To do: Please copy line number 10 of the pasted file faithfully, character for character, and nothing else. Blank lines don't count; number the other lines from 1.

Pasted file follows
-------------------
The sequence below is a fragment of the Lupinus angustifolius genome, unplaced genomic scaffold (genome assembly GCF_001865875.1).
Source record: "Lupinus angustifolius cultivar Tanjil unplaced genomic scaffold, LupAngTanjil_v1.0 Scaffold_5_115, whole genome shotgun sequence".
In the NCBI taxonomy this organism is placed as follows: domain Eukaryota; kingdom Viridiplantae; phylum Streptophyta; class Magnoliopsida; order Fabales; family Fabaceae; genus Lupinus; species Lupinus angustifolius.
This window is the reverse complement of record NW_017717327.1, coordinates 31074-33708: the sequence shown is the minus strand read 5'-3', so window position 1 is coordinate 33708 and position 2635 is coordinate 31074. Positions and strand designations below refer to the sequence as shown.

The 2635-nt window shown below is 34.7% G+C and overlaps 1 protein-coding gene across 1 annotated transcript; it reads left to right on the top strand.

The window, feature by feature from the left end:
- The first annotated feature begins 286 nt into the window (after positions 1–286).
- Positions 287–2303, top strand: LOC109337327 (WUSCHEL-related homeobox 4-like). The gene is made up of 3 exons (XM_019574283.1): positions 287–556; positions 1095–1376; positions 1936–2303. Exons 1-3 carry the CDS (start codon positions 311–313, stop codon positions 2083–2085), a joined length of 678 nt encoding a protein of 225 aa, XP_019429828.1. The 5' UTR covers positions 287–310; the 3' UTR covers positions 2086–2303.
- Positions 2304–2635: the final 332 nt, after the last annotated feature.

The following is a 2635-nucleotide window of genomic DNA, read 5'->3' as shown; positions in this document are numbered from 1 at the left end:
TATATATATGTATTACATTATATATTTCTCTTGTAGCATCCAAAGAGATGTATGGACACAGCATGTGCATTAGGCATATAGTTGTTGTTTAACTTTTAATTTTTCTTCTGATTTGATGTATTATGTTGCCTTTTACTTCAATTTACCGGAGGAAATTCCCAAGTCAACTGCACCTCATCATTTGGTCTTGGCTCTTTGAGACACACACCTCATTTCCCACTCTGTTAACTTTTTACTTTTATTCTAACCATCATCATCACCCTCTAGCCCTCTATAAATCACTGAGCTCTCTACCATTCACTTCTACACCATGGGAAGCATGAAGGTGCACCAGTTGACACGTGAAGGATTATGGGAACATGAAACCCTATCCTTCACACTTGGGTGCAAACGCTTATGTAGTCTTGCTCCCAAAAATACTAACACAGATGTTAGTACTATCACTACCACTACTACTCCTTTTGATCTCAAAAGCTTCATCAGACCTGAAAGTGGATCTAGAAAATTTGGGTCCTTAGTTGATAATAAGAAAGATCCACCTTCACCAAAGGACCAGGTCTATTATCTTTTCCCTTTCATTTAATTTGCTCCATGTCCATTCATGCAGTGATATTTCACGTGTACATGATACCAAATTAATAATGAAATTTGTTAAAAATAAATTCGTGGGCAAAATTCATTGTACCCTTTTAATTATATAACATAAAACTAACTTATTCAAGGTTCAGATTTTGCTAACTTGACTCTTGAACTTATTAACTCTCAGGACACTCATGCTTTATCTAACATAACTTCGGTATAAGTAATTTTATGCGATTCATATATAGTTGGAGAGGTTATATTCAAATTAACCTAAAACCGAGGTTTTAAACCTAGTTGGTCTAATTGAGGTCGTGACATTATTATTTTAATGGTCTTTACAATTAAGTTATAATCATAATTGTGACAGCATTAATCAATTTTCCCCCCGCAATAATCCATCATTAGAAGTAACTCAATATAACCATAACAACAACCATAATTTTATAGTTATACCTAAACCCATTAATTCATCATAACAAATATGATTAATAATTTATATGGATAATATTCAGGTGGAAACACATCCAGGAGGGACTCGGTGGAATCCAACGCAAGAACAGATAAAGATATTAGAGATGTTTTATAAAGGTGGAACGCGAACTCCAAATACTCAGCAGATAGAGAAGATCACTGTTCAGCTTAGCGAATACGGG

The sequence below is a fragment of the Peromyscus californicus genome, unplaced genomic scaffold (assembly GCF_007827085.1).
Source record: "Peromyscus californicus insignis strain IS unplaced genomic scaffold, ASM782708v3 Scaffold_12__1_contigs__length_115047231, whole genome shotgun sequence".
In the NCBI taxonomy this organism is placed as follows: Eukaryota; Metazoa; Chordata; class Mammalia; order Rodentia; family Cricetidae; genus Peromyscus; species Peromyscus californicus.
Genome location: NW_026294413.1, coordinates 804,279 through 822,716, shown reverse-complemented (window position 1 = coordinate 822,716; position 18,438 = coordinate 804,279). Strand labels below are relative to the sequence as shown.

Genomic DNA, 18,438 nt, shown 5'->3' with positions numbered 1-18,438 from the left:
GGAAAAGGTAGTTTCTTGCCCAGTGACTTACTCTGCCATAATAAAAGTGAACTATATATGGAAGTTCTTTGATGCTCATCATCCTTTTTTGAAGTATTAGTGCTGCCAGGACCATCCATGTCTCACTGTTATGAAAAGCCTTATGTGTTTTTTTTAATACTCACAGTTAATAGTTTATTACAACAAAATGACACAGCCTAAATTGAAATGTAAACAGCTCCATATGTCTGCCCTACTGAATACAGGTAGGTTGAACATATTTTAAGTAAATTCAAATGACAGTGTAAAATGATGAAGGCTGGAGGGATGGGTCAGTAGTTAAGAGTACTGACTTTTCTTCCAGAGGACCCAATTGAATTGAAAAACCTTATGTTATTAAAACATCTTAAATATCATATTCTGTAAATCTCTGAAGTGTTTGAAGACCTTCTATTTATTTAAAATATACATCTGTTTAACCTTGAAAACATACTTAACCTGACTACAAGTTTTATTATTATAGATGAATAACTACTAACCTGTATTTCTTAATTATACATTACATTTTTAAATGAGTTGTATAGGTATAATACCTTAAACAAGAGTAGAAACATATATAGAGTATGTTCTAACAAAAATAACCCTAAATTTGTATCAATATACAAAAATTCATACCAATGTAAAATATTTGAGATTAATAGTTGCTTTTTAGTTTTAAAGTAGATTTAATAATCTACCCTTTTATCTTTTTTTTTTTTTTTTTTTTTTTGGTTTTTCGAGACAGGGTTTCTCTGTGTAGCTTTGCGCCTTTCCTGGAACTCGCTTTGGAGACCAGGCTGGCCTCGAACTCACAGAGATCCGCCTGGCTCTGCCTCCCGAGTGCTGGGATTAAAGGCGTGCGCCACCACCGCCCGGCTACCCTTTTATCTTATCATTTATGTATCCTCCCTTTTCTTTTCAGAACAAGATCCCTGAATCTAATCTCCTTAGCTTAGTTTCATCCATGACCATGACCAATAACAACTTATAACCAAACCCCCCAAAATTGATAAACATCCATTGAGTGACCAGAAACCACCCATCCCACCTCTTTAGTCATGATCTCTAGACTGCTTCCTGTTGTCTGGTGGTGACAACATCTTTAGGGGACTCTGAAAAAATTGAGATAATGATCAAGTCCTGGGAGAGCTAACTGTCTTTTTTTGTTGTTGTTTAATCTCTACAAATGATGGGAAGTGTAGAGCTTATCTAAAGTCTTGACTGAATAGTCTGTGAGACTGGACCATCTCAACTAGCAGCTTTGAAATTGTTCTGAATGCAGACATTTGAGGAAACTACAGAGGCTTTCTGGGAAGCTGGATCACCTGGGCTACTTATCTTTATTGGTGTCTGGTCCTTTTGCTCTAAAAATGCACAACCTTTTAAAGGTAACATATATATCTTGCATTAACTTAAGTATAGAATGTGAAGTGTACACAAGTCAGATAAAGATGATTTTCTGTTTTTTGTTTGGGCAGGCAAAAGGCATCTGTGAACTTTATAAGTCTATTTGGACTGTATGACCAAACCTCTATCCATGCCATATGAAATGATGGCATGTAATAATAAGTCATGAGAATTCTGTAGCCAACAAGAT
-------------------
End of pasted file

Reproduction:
The following is a 2635-nucleotide window of genomic DNA, read 5'->3' as shown; positions in this document are numbered from 1 at the left end: